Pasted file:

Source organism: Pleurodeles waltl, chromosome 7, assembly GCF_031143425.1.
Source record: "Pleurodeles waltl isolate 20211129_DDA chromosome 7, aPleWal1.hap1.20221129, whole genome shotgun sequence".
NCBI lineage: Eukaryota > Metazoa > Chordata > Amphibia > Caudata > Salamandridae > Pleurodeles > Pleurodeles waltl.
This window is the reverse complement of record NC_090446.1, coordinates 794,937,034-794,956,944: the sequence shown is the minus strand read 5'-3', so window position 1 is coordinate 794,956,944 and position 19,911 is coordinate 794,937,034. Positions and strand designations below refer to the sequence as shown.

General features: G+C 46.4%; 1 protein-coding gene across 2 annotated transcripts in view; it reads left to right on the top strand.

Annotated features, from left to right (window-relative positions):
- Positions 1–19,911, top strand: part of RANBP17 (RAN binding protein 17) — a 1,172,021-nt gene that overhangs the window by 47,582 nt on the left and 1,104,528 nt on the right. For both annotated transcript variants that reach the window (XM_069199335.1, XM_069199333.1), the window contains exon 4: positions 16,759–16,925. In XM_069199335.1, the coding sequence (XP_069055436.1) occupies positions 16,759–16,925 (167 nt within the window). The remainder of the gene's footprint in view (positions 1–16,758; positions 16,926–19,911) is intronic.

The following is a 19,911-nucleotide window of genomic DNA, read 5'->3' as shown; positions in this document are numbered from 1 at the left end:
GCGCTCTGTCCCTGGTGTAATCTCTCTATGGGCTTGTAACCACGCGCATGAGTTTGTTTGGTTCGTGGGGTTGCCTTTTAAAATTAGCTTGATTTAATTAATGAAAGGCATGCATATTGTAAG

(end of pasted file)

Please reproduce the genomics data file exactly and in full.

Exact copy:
Source organism: Pleurodeles waltl, chromosome 7, assembly GCF_031143425.1.
Source record: "Pleurodeles waltl isolate 20211129_DDA chromosome 7, aPleWal1.hap1.20221129, whole genome shotgun sequence".
NCBI lineage: Eukaryota > Metazoa > Chordata > Amphibia > Caudata > Salamandridae > Pleurodeles > Pleurodeles waltl.
This window is the reverse complement of record NC_090446.1, coordinates 794,937,034-794,956,944: the sequence shown is the minus strand read 5'-3', so window position 1 is coordinate 794,956,944 and position 19,911 is coordinate 794,937,034. Positions and strand designations below refer to the sequence as shown.

General features: G+C 46.4%; 1 protein-coding gene across 2 annotated transcripts in view; it reads left to right on the top strand.

Annotated features, from left to right (window-relative positions):
- Positions 1–19,911, top strand: part of RANBP17 (RAN binding protein 17) — a 1,172,021-nt gene that overhangs the window by 47,582 nt on the left and 1,104,528 nt on the right. For both annotated transcript variants that reach the window (XM_069199335.1, XM_069199333.1), the window contains exon 4: positions 16,759–16,925. In XM_069199335.1, the coding sequence (XP_069055436.1) occupies positions 16,759–16,925 (167 nt within the window). The remainder of the gene's footprint in view (positions 1–16,758; positions 16,926–19,911) is intronic.

The following is a 19,911-nucleotide window of genomic DNA, read 5'->3' as shown; positions in this document are numbered from 1 at the left end:
GCGCTCTGTCCCTGGTGTAATCTCTCTATGGGCTTGTAACCACGCGCATGAGTTTGTTTGGTTCGTGGGGTTGCCTTTTAAAATTAGCTTGATTTAATTAATGAAAGGCATGCATATTGTAAG